Marple Ridge (I don’t normally put CRT down, but…)

  One of the two reasons not to moor at Marple junction (more later)

On Wednesday morning we cycled almost all the way back to Whaley Bridge to get some eggs from a nursery garden that we visited last week, called Secret Garden.  They sell eggs and plants from a stall with an honesty box and as you probably know, we like to buy unstamped eggs and give our custom to people who use honesty boxes.

Secret Garden’s wares at Carr Farm

Heron fishing from the towpath on our bike ride
When we got back home, we had lunch and then set off for a cruise to Marple to fill up with water. 

  Leaving our mooring at Strines (with one of the large Peak Forest canal milestones by the wall)
It was yet another hot sunny day and parts of the journey were in welcome shade now the leaves are nearly all out on the trees.

Welcome shade when cruising

  Welcome shade when operating a lift bridge

The water point at Marple is back on the Macclesfield canal so when we reached the junction we reversed into the Maccy until we reached the water point.

  Reversing into the Maccy – note how we can tell the strength and direction of the cross wind by looking how my hair is blowing

New sign at Marple services (although why it's for one boater I don't know)
I was astounded to see the sign above as it appears that all the talk about CRT rebranding wasn’t a joke.  I was astounded because of the thought of all the money it costs to rebrand any large organisation, but why should a charity rebrand, particularly one that needs funds?  Surely the money would have been better spent on some of the many maintenance and emergency works they are facing at the moment.  It’s not as if they have competition from any other charities.

Whilst waiting for the tank to fill we put the washing machine on to get the towels washed and sat outside to eat our fruit salad.  Once filled up we went back onto the Peak Forest canal and moored up just round from the junction as we wanted to check on progress on lock 15.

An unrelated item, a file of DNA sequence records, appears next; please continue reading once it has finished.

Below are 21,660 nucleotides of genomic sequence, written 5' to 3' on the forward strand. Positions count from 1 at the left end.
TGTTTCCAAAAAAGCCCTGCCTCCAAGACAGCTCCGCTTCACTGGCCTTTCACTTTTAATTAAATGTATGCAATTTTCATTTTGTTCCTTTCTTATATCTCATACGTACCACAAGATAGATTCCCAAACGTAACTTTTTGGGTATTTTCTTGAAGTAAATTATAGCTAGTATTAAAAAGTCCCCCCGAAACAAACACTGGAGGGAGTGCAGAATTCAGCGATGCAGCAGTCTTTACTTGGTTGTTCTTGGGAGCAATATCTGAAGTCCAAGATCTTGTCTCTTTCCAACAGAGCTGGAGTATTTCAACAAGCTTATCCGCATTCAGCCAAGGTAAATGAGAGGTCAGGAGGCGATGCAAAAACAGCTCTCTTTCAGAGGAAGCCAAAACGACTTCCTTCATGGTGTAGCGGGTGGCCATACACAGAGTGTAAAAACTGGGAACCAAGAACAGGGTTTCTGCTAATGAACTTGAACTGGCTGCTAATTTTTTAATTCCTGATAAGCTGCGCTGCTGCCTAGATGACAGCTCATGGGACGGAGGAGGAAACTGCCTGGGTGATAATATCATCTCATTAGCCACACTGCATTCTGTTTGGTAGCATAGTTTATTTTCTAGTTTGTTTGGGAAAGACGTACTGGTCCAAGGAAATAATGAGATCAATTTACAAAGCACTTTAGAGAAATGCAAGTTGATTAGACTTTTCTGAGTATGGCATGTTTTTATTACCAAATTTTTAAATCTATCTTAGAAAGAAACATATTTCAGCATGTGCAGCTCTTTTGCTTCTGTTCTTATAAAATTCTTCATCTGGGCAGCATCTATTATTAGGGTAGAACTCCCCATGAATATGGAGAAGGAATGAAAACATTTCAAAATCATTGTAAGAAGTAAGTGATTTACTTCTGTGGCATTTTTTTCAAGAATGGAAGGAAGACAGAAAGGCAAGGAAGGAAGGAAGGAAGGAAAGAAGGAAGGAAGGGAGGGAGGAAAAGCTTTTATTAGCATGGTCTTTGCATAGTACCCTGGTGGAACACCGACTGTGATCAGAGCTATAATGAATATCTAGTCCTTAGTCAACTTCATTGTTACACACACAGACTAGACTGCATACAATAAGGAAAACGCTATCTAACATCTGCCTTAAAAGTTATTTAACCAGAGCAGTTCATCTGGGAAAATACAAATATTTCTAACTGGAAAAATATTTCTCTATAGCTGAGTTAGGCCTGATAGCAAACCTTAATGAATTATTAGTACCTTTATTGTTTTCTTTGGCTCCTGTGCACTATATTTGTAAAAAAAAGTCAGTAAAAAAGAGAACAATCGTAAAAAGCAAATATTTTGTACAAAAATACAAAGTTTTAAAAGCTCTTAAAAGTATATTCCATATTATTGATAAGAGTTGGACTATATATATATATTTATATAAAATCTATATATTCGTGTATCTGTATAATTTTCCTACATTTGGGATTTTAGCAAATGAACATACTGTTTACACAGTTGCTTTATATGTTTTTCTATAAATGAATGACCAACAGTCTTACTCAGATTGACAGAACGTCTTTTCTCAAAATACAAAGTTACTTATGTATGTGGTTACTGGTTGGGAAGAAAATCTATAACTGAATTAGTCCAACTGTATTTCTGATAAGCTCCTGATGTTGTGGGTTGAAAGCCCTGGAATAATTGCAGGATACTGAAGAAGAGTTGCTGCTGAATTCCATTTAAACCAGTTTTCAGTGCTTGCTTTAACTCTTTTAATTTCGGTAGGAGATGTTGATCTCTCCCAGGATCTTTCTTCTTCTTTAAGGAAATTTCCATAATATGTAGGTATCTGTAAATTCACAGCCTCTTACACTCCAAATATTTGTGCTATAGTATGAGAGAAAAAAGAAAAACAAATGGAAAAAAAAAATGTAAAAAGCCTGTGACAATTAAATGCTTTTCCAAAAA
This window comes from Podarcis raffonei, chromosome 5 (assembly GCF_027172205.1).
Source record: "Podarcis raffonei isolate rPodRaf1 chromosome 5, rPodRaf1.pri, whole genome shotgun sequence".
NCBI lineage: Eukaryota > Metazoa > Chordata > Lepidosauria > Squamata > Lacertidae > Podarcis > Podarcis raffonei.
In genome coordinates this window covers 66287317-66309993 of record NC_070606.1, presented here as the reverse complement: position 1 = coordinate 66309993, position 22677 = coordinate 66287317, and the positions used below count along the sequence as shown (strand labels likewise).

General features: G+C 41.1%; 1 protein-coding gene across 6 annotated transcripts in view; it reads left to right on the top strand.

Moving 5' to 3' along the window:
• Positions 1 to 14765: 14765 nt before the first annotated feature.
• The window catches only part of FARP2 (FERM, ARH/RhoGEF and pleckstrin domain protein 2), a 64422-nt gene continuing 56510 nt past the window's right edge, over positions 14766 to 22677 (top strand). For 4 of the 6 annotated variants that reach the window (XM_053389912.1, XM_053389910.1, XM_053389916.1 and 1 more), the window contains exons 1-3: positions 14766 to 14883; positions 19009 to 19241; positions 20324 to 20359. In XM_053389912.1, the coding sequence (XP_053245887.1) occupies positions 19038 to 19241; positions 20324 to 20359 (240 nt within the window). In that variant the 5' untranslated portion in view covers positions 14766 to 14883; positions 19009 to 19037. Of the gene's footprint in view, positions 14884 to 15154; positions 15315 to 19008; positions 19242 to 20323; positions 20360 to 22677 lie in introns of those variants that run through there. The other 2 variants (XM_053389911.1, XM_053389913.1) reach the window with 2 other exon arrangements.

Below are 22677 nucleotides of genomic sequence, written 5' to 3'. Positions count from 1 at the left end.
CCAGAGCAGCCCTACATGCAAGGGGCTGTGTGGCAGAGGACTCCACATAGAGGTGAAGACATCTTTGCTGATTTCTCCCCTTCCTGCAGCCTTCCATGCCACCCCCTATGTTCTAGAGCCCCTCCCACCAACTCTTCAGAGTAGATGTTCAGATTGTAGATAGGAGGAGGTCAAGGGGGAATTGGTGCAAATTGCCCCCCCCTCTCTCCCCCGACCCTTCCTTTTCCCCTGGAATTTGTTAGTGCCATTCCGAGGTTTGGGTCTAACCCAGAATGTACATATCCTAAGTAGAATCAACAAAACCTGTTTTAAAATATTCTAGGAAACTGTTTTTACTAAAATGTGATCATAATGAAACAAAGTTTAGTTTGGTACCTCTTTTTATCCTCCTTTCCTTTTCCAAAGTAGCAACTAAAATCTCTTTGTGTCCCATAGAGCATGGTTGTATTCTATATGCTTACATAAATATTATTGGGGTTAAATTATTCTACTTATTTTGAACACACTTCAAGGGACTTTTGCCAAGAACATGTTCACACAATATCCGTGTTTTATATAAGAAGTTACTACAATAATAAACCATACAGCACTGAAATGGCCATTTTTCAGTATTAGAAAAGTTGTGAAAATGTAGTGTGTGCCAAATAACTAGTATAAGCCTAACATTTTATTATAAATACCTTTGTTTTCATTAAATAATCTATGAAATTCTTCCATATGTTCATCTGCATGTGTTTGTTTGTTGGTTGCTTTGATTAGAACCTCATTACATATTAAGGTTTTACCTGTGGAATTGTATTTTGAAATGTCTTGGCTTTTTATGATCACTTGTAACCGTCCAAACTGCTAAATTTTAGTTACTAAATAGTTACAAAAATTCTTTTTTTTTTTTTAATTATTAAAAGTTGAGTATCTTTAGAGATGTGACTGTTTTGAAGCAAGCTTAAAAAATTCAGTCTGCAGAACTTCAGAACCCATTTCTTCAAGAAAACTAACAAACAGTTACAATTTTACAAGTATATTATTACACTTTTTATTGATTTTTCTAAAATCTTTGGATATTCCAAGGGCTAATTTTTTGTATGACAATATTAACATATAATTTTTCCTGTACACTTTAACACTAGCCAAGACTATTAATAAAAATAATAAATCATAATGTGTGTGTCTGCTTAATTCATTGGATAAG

When we arrived at the lock we saw the top gate had been lifted out of the water and put back in place.

Top gate now reinstalled

Most of the workers were gathered around a crane that was lifting one of the bottom gates into position.  They had done quite well, and I had even videoed them, when the foreman shouted that one of the lads near the gate didn’t have his hard hat on.  I don’t quite understand the reasoning but whilst the lad went to get his hat the gate was lowered back down onto the earth dam it had been laying on.

Gate being lowered back down

We wandered off into town as we needed to go to the Post Office and do a few other little jobs.  On the way back, we went back up the flight.  This heron was either sunbathing or exposing itself to a Canada Goose:


Back at lock 15, the gate had been moved again and was now laying on the pavement ready for the next stage: lifting it over the lock bridge and into position. 

We went back to the boat and set about moving back down the Peak Forest to a nice spot we had noticed at Marple Ridge.

It was then when we realised the mooring at Marple wasn’t the best.  First of all you need to be an acrobat to get the lines off the chains and then remove the chains.  I know it doesn’t look steep but I actually felt I could have easily slid in – see picture at the top.

It then took us about ten minutes to move off the mooring as a large obstruction in the water prevented us going forwards, so we had to reverse back but the wind kept catching the front end making it difficult to get lined up without hitting other boats.

We finally got away and moored a mile away at Marple Ridge.

Our mooring for Wednesday night

So, on Wednesday we cruised for three miles but in the end were only a mile from where we left in the morning 😉

We are still hopeful the locks will be open on Friday evening so will probably have a little cruise on Thursday to turn around and be ready for going down the locks.  We’ll also make sure we’ll go back to check on progress on lock 15.

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